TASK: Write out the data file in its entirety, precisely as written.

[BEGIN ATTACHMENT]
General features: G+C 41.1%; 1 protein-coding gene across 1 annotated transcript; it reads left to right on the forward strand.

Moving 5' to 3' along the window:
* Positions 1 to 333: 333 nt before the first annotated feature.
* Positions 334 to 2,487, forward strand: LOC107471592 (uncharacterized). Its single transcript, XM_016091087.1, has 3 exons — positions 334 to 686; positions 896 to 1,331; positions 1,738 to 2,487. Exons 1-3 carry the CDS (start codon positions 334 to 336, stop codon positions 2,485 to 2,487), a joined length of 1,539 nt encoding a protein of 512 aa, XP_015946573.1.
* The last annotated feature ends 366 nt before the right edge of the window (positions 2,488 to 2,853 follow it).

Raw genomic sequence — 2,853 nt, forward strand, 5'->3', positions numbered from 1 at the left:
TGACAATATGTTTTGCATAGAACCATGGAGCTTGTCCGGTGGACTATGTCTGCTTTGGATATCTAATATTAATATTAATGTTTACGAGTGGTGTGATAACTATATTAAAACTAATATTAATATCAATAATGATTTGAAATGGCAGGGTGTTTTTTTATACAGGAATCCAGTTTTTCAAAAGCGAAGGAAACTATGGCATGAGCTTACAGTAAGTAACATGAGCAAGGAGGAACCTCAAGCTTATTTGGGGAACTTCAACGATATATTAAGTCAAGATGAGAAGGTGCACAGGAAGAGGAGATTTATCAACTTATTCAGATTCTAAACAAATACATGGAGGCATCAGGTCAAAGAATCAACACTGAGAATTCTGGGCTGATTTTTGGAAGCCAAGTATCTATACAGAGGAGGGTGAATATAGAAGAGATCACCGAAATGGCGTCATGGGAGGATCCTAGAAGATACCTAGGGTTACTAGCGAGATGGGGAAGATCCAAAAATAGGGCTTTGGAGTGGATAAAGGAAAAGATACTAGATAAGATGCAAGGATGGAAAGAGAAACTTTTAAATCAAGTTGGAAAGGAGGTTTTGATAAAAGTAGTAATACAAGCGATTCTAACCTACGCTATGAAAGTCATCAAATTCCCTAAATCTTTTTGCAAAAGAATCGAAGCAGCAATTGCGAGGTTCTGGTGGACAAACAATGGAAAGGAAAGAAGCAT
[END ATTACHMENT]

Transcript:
General features: G+C 41.1%; 1 protein-coding gene across 1 annotated transcript; it reads left to right on the forward strand.

Moving 5' to 3' along the window:
* Positions 1 to 333: 333 nt before the first annotated feature.
* Positions 334 to 2,487, forward strand: LOC107471592 (uncharacterized). Its single transcript, XM_016091087.1, has 3 exons — positions 334 to 686; positions 896 to 1,331; positions 1,738 to 2,487. Exons 1-3 carry the CDS (start codon positions 334 to 336, stop codon positions 2,485 to 2,487), a joined length of 1,539 nt encoding a protein of 512 aa, XP_015946573.1.
* The last annotated feature ends 366 nt before the right edge of the window (positions 2,488 to 2,853 follow it).

Raw genomic sequence — 2,853 nt, forward strand, 5'->3', positions numbered from 1 at the left:
TGACAATATGTTTTGCATAGAACCATGGAGCTTGTCCGGTGGACTATGTCTGCTTTGGATATCTAATATTAATATTAATGTTTACGAGTGGTGTGATAACTATATTAAAACTAATATTAATATCAATAATGATTTGAAATGGCAGGGTGTTTTTTTATACAGGAATCCAGTTTTTCAAAAGCGAAGGAAACTATGGCATGAGCTTACAGTAAGTAACATGAGCAAGGAGGAACCTCAAGCTTATTTGGGGAACTTCAACGATATATTAAGTCAAGATGAGAAGGTGCACAGGAAGAGGAGATTTATCAACTTATTCAGATTCTAAACAAATACATGGAGGCATCAGGTCAAAGAATCAACACTGAGAATTCTGGGCTGATTTTTGGAAGCCAAGTATCTATACAGAGGAGGGTGAATATAGAAGAGATCACCGAAATGGCGTCATGGGAGGATCCTAGAAGATACCTAGGGTTACTAGCGAGATGGGGAAGATCCAAAAATAGGGCTTTGGAGTGGATAAAGGAAAAGATACTAGATAAGATGCAAGGATGGAAAGAGAAACTTTTAAATCAAGTTGGAAAGGAGGTTTTGATAAAAGTAGTAATACAAGCGATTCTAACCTACGCTATGAAAGTCATCAAATTCCCTAAATCTTTTTGCAAAAGAATCGAAGCAGCAATTGCGAGGTTCTGGTGGACAAACAATGGAAAGGAAAGAAGCAT